Wednesday, August 17, 2005

Municipal Official Supports OCAP

A July 22 press release issued by a municipal government official in south-central Ontario begins: "Perth County -- Perth's Medical Officer of Health is joining with the Ontario Coalition Against Poverty in a call for higher rates for people on social assistance." [hyperlinks added]

Municipal officials across the province are aware that social assistance rates are inadequate, of course. Or, at least, they should be. They are required by the province to keep tabs on local food prices by calculating the cost of a basic nutritious food basket each year, and many of them also keep an eye on local average market rents. Add those two together, compare them to social assistance rates, and it is obvious that the payments are too low. The last numbers that I saw for Hamilton, Ontario, showed that this basic "food + housing" total was in fact more than single individuals received from social assistance in a month, and for other family types the amount received beyond the basic "food + housing" total was obviously completely inadequate to cover transportation, medical necessities, personal hygeine products, clothing, utilities, and all the other bits and pieces that we all need. And it is easier to skimp on food than it is to avoid paying rent.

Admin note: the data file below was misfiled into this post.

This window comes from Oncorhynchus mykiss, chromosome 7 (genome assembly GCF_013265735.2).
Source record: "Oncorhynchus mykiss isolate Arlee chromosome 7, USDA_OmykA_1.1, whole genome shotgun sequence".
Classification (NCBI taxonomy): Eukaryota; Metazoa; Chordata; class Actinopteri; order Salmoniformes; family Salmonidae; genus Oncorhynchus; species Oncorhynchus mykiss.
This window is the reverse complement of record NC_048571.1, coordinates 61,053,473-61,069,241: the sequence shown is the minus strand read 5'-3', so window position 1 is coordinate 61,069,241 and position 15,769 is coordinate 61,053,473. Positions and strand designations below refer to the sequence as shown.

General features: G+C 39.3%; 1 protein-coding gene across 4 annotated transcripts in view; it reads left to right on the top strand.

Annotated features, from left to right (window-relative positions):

Generally speaking, municipal officials know this, but usually it is expressed in docile bureaucratese if it is mentioned publically at all. So a hearty thumbs up to Dr. Rosana Pellizzari for calling it like it is in a public, visible way that doesn't shy away from solidarity with struggles on the ground. And while she doesn't go so far as to support the current OCAP tactic of setting up clinics to help large numbers of people receive the dietary supplement allowed under welfare rules, the press release acknowledges that such an approach is understandable -- it is "an act of desperation for people in need." But the press release affirms that inadequate welfare rates contribute to food insecurity, and food insecurity leads to poor health.

So raise the rates!

(Discovered via an email update from the Ontario Coalition for Social Justice.)

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